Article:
You are yet to find out how youth, who had no hope, have restored hope to many families and lives, how they are creating a positive livelihood and making an alternative in ensuring social and economic wellbeing.
My name is Isreal Katembo and I was born 1985. I was among thousands of refugees who were forced to leave the Democratic Republic of Congo for Uganda at teenage age in 1992. Up to date most refugees are fleeing violence emerging from ethnic-political conflicts between the government and different militia groups and foreign armed groups active largely in Kivu and parts of Ituri province.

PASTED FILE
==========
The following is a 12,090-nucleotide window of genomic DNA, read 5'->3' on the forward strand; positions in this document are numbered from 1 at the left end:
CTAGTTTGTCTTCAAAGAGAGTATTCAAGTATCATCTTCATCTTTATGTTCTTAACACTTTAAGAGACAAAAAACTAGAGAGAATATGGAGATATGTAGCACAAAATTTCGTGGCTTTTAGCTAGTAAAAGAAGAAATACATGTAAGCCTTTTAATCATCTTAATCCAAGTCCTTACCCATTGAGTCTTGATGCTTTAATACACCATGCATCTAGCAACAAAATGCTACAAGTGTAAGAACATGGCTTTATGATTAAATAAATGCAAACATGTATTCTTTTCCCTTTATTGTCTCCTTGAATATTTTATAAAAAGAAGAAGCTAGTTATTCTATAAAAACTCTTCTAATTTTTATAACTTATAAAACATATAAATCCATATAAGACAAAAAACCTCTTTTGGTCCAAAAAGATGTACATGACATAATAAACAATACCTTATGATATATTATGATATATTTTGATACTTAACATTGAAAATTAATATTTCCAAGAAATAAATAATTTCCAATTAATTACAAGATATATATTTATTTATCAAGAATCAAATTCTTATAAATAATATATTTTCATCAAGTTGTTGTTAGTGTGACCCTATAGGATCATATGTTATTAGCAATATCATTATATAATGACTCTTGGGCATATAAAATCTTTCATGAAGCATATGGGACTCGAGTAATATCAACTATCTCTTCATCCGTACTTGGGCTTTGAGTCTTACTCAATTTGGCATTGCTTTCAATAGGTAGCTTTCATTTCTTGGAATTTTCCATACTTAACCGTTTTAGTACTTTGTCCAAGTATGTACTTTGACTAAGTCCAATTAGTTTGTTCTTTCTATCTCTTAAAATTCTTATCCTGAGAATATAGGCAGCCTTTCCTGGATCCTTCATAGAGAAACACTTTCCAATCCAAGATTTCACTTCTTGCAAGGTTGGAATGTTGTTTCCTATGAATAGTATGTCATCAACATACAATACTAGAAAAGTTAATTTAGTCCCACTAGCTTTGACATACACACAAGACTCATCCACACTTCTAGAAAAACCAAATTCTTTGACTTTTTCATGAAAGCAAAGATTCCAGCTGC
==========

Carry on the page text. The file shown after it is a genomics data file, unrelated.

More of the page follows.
When I reached Kyaka II refugee settlement in 1993, I could not smile because I have lost most of my friends in childhood during war in Beni, North Kivu. I witnessed deaths of other refugees and asylum seekers dying of hunger and diseases due to limited proper medical intervention.
Kyaka II is home for a diverse community including refugees and host community. The relationship has always been positive because refugees and host communities share natural resources like land, water, social services namely schools and health services. Yet, while attending school in the camp, classes were overcrowded with more than 200 pupils. Life was complicated without hope and clear vision for each child. And it was during this time, when I started realizing that the community members can play a role in their life, that we can change things.